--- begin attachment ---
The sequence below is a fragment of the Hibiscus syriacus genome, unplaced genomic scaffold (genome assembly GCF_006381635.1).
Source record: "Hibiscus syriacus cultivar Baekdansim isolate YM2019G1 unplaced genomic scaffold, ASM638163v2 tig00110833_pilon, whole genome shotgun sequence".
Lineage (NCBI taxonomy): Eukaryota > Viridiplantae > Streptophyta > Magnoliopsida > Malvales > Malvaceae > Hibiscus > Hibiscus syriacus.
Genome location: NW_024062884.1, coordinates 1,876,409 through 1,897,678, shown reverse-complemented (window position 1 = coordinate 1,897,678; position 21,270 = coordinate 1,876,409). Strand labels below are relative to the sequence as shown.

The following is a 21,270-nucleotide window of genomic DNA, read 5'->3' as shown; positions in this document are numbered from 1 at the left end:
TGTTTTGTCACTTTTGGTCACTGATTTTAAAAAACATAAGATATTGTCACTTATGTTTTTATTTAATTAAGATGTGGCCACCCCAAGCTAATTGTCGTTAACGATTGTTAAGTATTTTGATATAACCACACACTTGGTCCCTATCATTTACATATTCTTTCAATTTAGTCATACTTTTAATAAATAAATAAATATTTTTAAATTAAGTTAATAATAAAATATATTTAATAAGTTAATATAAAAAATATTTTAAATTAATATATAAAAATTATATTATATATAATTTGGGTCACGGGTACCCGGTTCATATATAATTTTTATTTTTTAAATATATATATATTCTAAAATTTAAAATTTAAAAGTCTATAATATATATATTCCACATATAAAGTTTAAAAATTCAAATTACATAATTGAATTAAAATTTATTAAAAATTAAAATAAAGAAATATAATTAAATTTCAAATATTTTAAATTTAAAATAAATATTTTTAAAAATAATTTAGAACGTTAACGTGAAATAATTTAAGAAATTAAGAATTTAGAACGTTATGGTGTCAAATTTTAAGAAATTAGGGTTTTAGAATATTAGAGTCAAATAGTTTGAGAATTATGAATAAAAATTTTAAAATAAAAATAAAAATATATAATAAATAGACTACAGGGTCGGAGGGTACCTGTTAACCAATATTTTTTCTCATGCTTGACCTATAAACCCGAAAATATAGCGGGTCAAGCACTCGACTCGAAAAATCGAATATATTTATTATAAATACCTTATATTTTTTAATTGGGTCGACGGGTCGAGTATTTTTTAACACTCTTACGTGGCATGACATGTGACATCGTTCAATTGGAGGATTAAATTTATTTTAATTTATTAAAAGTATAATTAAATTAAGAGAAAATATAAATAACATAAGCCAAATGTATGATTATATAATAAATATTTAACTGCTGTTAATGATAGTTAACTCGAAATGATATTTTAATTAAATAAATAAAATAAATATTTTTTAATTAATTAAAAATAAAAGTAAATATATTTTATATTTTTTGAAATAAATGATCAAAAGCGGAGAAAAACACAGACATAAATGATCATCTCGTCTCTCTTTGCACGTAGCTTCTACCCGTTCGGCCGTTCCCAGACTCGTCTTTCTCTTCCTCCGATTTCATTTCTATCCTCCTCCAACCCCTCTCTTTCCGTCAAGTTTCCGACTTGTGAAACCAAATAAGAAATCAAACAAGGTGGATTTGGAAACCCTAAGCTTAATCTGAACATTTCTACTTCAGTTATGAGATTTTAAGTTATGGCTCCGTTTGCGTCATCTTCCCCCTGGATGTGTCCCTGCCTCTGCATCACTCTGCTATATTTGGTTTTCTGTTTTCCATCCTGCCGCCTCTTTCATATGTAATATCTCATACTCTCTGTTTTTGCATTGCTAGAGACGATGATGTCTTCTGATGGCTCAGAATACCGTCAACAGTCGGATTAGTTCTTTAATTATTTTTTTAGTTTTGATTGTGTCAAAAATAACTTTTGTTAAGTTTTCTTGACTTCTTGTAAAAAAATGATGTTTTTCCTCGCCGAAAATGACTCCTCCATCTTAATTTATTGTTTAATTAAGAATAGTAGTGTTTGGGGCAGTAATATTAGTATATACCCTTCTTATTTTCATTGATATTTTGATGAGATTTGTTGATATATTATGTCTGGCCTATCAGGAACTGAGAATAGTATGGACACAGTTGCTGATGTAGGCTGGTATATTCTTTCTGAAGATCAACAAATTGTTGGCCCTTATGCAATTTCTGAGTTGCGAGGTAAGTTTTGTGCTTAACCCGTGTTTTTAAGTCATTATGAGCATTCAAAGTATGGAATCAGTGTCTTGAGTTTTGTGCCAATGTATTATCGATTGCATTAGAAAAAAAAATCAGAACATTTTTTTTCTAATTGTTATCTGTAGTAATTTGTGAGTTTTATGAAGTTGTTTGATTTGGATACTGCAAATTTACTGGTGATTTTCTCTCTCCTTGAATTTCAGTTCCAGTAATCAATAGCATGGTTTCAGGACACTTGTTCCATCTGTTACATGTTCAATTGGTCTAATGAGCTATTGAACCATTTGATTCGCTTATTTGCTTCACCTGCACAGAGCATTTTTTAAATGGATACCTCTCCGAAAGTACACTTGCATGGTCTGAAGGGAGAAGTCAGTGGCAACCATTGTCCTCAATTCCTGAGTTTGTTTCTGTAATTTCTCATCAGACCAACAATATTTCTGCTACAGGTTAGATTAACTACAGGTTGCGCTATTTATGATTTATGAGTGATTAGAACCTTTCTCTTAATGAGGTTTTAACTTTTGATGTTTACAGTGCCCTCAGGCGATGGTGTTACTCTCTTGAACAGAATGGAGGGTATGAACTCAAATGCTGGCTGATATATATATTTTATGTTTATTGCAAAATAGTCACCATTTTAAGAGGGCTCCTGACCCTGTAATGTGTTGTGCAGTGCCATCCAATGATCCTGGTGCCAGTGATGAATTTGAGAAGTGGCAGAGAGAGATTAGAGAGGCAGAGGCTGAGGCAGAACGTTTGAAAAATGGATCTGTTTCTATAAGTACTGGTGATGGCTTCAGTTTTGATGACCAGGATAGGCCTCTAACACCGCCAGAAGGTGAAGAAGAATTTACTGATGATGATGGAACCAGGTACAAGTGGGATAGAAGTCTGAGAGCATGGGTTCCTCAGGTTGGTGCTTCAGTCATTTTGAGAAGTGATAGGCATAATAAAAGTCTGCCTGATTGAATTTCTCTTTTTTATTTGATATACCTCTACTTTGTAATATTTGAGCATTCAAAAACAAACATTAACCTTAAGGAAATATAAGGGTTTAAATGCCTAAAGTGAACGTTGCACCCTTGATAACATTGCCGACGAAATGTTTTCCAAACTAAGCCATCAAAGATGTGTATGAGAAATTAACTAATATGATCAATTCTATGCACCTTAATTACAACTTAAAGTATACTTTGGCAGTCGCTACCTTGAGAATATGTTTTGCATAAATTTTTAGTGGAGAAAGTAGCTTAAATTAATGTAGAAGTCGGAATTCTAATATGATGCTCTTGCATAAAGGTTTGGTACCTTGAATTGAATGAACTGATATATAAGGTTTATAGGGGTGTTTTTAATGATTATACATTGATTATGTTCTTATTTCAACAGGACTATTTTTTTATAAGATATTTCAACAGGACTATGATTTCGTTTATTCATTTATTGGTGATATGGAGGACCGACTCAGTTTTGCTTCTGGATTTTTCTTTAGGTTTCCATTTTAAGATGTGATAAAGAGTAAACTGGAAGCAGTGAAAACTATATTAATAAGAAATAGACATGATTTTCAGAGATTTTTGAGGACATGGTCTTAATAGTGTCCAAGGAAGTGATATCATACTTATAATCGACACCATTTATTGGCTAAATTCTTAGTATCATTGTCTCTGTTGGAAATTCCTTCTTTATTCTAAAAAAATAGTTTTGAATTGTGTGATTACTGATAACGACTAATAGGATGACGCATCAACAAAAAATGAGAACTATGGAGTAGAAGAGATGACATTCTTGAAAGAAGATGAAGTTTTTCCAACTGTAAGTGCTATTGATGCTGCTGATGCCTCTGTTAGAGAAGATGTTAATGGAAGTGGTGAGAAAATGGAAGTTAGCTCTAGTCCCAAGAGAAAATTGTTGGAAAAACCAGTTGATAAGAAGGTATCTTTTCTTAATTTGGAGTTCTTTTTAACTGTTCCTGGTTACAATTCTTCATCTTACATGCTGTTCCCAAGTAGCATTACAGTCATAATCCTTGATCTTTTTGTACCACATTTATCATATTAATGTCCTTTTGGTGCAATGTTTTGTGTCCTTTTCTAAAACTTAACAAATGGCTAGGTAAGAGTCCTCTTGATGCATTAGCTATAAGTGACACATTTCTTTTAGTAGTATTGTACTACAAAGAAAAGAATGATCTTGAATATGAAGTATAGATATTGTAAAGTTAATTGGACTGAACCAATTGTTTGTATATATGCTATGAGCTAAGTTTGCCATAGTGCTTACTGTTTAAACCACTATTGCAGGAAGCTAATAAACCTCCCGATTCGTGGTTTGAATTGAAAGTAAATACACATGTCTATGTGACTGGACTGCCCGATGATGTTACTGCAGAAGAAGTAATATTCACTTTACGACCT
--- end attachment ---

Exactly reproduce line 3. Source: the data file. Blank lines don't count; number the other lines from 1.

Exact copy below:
Lineage (NCBI taxonomy): Eukaryota > Viridiplantae > Streptophyta > Magnoliopsida > Malvales > Malvaceae > Hibiscus > Hibiscus syriacus.